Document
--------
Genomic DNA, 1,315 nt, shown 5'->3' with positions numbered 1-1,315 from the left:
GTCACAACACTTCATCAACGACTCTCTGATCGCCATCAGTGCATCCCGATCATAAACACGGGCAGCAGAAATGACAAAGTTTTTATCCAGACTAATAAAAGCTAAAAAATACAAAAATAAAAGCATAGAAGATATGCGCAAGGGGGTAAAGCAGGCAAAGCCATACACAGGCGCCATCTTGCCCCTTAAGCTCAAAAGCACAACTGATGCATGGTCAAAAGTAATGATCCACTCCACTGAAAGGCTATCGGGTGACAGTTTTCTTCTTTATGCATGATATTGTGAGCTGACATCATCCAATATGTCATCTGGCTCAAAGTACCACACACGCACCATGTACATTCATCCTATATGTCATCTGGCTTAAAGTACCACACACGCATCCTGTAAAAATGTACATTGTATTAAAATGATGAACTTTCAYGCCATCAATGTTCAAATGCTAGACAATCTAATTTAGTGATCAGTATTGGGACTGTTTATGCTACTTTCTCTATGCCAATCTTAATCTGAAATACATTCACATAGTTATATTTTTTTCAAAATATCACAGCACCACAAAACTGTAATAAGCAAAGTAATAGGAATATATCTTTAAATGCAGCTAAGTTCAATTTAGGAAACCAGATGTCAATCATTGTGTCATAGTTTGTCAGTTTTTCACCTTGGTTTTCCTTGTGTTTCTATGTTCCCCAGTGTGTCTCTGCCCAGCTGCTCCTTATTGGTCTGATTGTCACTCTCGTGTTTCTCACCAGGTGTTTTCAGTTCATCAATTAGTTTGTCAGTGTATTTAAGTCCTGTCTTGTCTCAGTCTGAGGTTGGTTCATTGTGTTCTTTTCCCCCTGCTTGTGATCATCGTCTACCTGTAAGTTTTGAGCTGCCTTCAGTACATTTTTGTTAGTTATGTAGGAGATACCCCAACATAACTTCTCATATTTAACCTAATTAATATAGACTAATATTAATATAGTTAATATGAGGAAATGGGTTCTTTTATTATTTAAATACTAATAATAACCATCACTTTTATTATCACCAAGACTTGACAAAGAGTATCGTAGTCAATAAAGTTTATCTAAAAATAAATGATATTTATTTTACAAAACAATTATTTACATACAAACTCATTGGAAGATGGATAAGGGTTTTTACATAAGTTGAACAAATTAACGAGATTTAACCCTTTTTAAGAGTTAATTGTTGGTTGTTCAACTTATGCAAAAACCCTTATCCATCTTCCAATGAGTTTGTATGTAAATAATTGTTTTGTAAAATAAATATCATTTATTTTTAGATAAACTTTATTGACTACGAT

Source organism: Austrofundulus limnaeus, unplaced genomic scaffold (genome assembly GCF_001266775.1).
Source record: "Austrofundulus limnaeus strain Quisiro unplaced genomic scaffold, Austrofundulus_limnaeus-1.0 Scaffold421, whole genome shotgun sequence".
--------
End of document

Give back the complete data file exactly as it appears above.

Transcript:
Genomic DNA, 1,315 nt, shown 5'->3' with positions numbered 1-1,315 from the left:
GTCACAACACTTCATCAACGACTCTCTGATCGCCATCAGTGCATCCCGATCATAAACACGGGCAGCAGAAATGACAAAGTTTTTATCCAGACTAATAAAAGCTAAAAAATACAAAAATAAAAGCATAGAAGATATGCGCAAGGGGGTAAAGCAGGCAAAGCCATACACAGGCGCCATCTTGCCCCTTAAGCTCAAAAGCACAACTGATGCATGGTCAAAAGTAATGATCCACTCCACTGAAAGGCTATCGGGTGACAGTTTTCTTCTTTATGCATGATATTGTGAGCTGACATCATCCAATATGTCATCTGGCTCAAAGTACCACACACGCACCATGTACATTCATCCTATATGTCATCTGGCTTAAAGTACCACACACGCATCCTGTAAAAATGTACATTGTATTAAAATGATGAACTTTCAYGCCATCAATGTTCAAATGCTAGACAATCTAATTTAGTGATCAGTATTGGGACTGTTTATGCTACTTTCTCTATGCCAATCTTAATCTGAAATACATTCACATAGTTATATTTTTTTCAAAATATCACAGCACCACAAAACTGTAATAAGCAAAGTAATAGGAATATATCTTTAAATGCAGCTAAGTTCAATTTAGGAAACCAGATGTCAATCATTGTGTCATAGTTTGTCAGTTTTTCACCTTGGTTTTCCTTGTGTTTCTATGTTCCCCAGTGTGTCTCTGCCCAGCTGCTCCTTATTGGTCTGATTGTCACTCTCGTGTTTCTCACCAGGTGTTTTCAGTTCATCAATTAGTTTGTCAGTGTATTTAAGTCCTGTCTTGTCTCAGTCTGAGGTTGGTTCATTGTGTTCTTTTCCCCCTGCTTGTGATCATCGTCTACCTGTAAGTTTTGAGCTGCCTTCAGTACATTTTTGTTAGTTATGTAGGAGATACCCCAACATAACTTCTCATATTTAACCTAATTAATATAGACTAATATTAATATAGTTAATATGAGGAAATGGGTTCTTTTATTATTTAAATACTAATAATAACCATCACTTTTATTATCACCAAGACTTGACAAAGAGTATCGTAGTCAATAAAGTTTATCTAAAAATAAATGATATTTATTTTACAAAACAATTATTTACATACAAACTCATTGGAAGATGGATAAGGGTTTTTACATAAGTTGAACAAATTAACGAGATTTAACCCTTTTTAAGAGTTAATTGTTGGTTGTTCAACTTATGCAAAAACCCTTATCCATCTTCCAATGAGTTTGTATGTAAATAATTGTTTTGTAAAATAAATATCATTTATTTTTAGATAAACTTTATTGACTACGAT

Source organism: Austrofundulus limnaeus, unplaced genomic scaffold (genome assembly GCF_001266775.1).
Source record: "Austrofundulus limnaeus strain Quisiro unplaced genomic scaffold, Austrofundulus_limnaeus-1.0 Scaffold421, whole genome shotgun sequence".